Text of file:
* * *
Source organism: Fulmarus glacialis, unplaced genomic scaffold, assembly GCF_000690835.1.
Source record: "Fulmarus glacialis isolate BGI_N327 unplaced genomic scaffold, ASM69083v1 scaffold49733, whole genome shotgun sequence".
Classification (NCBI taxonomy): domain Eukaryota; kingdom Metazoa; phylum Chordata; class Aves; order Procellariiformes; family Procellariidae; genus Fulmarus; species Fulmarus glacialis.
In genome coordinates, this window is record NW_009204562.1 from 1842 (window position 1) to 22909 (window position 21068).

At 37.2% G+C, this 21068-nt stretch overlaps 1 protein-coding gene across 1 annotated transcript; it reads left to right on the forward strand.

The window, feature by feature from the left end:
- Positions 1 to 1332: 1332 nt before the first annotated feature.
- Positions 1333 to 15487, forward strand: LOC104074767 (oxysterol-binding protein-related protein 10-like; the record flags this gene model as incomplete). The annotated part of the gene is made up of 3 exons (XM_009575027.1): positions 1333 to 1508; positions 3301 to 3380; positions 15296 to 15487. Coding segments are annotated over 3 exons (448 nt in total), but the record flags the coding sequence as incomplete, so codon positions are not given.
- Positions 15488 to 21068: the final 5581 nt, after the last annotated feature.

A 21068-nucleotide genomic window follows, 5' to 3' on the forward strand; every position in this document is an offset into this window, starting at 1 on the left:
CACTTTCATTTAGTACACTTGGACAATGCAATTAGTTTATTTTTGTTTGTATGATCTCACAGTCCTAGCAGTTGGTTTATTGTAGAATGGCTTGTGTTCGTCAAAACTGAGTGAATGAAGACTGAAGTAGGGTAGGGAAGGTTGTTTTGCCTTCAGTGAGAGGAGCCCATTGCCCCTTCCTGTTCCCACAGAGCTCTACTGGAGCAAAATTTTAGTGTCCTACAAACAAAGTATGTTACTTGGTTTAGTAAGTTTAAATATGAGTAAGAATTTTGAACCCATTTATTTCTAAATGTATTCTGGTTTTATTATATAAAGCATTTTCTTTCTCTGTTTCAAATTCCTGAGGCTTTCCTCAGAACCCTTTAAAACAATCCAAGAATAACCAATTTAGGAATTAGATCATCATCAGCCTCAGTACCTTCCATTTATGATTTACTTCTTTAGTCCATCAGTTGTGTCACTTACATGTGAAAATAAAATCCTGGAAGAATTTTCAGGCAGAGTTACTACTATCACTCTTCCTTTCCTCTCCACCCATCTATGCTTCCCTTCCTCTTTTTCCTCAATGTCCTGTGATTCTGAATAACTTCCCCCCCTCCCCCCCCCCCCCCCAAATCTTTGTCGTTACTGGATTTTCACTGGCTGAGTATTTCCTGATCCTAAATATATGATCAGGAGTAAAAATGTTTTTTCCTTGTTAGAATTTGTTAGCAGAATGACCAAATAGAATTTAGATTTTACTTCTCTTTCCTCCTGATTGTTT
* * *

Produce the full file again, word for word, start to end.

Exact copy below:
Source organism: Fulmarus glacialis, unplaced genomic scaffold, assembly GCF_000690835.1.
Source record: "Fulmarus glacialis isolate BGI_N327 unplaced genomic scaffold, ASM69083v1 scaffold49733, whole genome shotgun sequence".
Classification (NCBI taxonomy): domain Eukaryota; kingdom Metazoa; phylum Chordata; class Aves; order Procellariiformes; family Procellariidae; genus Fulmarus; species Fulmarus glacialis.
In genome coordinates, this window is record NW_009204562.1 from 1842 (window position 1) to 22909 (window position 21068).

At 37.2% G+C, this 21068-nt stretch overlaps 1 protein-coding gene across 1 annotated transcript; it reads left to right on the forward strand.

The window, feature by feature from the left end:
- Positions 1 to 1332: 1332 nt before the first annotated feature.
- Positions 1333 to 15487, forward strand: LOC104074767 (oxysterol-binding protein-related protein 10-like; the record flags this gene model as incomplete). The annotated part of the gene is made up of 3 exons (XM_009575027.1): positions 1333 to 1508; positions 3301 to 3380; positions 15296 to 15487. Coding segments are annotated over 3 exons (448 nt in total), but the record flags the coding sequence as incomplete, so codon positions are not given.
- Positions 15488 to 21068: the final 5581 nt, after the last annotated feature.

A 21068-nucleotide genomic window follows, 5' to 3' on the forward strand; every position in this document is an offset into this window, starting at 1 on the left:
CACTTTCATTTAGTACACTTGGACAATGCAATTAGTTTATTTTTGTTTGTATGATCTCACAGTCCTAGCAGTTGGTTTATTGTAGAATGGCTTGTGTTCGTCAAAACTGAGTGAATGAAGACTGAAGTAGGGTAGGGAAGGTTGTTTTGCCTTCAGTGAGAGGAGCCCATTGCCCCTTCCTGTTCCCACAGAGCTCTACTGGAGCAAAATTTTAGTGTCCTACAAACAAAGTATGTTACTTGGTTTAGTAAGTTTAAATATGAGTAAGAATTTTGAACCCATTTATTTCTAAATGTATTCTGGTTTTATTATATAAAGCATTTTCTTTCTCTGTTTCAAATTCCTGAGGCTTTCCTCAGAACCCTTTAAAACAATCCAAGAATAACCAATTTAGGAATTAGATCATCATCAGCCTCAGTACCTTCCATTTATGATTTACTTCTTTAGTCCATCAGTTGTGTCACTTACATGTGAAAATAAAATCCTGGAAGAATTTTCAGGCAGAGTTACTACTATCACTCTTCCTTTCCTCTCCACCCATCTATGCTTCCCTTCCTCTTTTTCCTCAATGTCCTGTGATTCTGAATAACTTCCCCCCCTCCCCCCCCCCCCCCCAAATCTTTGTCGTTACTGGATTTTCACTGGCTGAGTATTTCCTGATCCTAAATATATGATCAGGAGTAAAAATGTTTTTTCCTTGTTAGAATTTGTTAGCAGAATGACCAAATAGAATTTAGATTTTACTTCTCTTTCCTCCTGATTGTTT